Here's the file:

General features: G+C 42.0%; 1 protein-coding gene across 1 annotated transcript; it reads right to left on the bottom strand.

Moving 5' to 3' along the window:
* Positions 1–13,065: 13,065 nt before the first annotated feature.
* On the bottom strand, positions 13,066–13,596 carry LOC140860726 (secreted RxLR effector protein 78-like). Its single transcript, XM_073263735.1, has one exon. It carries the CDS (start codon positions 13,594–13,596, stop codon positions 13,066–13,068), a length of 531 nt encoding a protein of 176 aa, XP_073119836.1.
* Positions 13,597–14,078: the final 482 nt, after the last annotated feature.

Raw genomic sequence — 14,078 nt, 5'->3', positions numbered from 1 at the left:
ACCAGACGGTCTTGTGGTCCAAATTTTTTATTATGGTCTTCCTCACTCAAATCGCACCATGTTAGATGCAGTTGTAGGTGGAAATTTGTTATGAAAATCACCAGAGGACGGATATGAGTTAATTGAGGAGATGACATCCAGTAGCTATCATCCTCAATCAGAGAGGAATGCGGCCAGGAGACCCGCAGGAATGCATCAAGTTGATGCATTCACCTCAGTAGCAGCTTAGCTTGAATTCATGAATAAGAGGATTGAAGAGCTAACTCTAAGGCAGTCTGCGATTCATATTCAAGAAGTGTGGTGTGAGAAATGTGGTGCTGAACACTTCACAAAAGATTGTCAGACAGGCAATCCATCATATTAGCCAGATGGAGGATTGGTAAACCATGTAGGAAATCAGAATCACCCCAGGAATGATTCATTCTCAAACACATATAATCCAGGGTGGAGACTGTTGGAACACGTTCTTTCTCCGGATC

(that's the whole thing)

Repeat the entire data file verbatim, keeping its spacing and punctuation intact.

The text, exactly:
General features: G+C 42.0%; 1 protein-coding gene across 1 annotated transcript; it reads right to left on the bottom strand.

Moving 5' to 3' along the window:
* Positions 1–13,065: 13,065 nt before the first annotated feature.
* On the bottom strand, positions 13,066–13,596 carry LOC140860726 (secreted RxLR effector protein 78-like). Its single transcript, XM_073263735.1, has one exon. It carries the CDS (start codon positions 13,594–13,596, stop codon positions 13,066–13,068), a length of 531 nt encoding a protein of 176 aa, XP_073119836.1.
* Positions 13,597–14,078: the final 482 nt, after the last annotated feature.

Raw genomic sequence — 14,078 nt, 5'->3', positions numbered from 1 at the left:
ACCAGACGGTCTTGTGGTCCAAATTTTTTATTATGGTCTTCCTCACTCAAATCGCACCATGTTAGATGCAGTTGTAGGTGGAAATTTGTTATGAAAATCACCAGAGGACGGATATGAGTTAATTGAGGAGATGACATCCAGTAGCTATCATCCTCAATCAGAGAGGAATGCGGCCAGGAGACCCGCAGGAATGCATCAAGTTGATGCATTCACCTCAGTAGCAGCTTAGCTTGAATTCATGAATAAGAGGATTGAAGAGCTAACTCTAAGGCAGTCTGCGATTCATATTCAAGAAGTGTGGTGTGAGAAATGTGGTGCTGAACACTTCACAAAAGATTGTCAGACAGGCAATCCATCATATTAGCCAGATGGAGGATTGGTAAACCATGTAGGAAATCAGAATCACCCCAGGAATGATTCATTCTCAAACACATATAATCCAGGGTGGAGACTGTTGGAACACGTTCTTTCTCCGGATC